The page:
Consequently, there is a spiritual benefit, which man acquires even when he doesn’t perceive anything. We are speaking of the SPIRITUAL BENEFIT that originates from the Holy Spirit when we receive it during baptism and it continues to work secretly on man’s spirit. This is the benefit that an infant acquires during its baptism, which is something totally independent of the intellectual mentality of the West,
We all know that John the Baptist baptized. But who baptized John? No-one! John the Baptist had an extremely rare characteristic: he was filled with Holy Spirit from inside his mother’s womb, as we are informed in Luke 1/I 15: “…and he shall be filled with the Holy Spirit, while still in his mother’s womb.” This was something that had been provided for, in view of his mission to prepare the way of the Lord (Malachi 3/III 1).
So, how did Christ first encounter John? We are told of this by Luke (chapter 1/I 43, 44). As soon as John’s pregnant mother came face to face with the pregnant mother of the Lord, she said: “… and whence is this, that the mother of our Lord has come to me? Behold, for as soon as I heard the voice of your greeting in my ears, the infant leapt joyfully inside my womb”.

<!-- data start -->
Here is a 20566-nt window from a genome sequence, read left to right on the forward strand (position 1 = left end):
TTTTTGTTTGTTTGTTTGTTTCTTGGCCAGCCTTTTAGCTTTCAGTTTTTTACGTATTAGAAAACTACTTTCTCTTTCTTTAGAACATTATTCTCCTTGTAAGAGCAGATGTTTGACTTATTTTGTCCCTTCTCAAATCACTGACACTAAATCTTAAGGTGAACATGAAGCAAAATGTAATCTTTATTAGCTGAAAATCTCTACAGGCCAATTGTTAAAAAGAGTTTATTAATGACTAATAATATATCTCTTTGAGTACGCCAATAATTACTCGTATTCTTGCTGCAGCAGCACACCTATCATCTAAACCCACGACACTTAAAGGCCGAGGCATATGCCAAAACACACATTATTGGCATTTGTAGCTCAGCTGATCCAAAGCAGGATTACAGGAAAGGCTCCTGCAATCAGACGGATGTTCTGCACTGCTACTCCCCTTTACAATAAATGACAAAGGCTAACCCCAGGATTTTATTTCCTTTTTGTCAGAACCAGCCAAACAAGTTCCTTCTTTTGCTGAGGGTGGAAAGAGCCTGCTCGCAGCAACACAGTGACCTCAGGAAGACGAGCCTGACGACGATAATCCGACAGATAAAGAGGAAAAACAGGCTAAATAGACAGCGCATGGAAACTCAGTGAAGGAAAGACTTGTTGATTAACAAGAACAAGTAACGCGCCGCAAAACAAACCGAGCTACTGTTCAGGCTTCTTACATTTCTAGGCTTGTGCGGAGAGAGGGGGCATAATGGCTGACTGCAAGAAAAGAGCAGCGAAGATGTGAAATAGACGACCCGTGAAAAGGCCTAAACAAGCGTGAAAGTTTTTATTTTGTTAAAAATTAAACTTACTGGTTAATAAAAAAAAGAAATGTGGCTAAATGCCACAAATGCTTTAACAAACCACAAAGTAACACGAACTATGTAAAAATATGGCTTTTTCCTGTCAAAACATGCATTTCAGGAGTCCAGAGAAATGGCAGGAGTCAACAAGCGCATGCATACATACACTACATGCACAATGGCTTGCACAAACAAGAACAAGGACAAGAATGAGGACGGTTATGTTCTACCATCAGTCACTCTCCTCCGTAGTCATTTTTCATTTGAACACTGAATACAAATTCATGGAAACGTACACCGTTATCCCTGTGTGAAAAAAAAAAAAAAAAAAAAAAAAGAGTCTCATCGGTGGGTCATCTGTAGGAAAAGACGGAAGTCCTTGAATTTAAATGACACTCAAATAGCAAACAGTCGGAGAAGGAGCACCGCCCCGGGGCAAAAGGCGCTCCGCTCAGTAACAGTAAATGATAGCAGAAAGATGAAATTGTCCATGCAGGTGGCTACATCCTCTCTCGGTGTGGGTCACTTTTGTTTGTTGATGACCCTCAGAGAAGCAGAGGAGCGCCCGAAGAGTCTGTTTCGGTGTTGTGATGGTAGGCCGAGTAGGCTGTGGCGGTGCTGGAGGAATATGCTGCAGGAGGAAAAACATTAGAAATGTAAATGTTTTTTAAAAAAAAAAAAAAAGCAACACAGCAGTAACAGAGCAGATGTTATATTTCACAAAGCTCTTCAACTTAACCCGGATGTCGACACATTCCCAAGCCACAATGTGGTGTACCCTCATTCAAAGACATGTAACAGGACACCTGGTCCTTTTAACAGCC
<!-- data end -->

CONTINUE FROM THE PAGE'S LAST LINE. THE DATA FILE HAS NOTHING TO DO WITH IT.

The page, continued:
Question: Which infant?
THE EMBRYO John had leapt joyfully when it heard the voice of the Holy Mother who was pregnant with the infant Christ. So, how did the embryo recognize who the Holy Mother was, and that Christ was inside her womb, for him to have reacted with such joy? A born infant, we can understand; but an embryo????
An Anabaptist Protestant reader would say that this happened “by the Holy Spirit”, but unfortunately, this person has to put aside a certain prejudice and reconsider the following: Just as an embryo can perceive the Holy Mother and the Christ through the Holy Spirit and can react joyfully to this spiritual benefit, in the same way, an infant can perceive with its spirit the Holy Spirit that resides inside it when it is being baptized and thus benefits spiritually.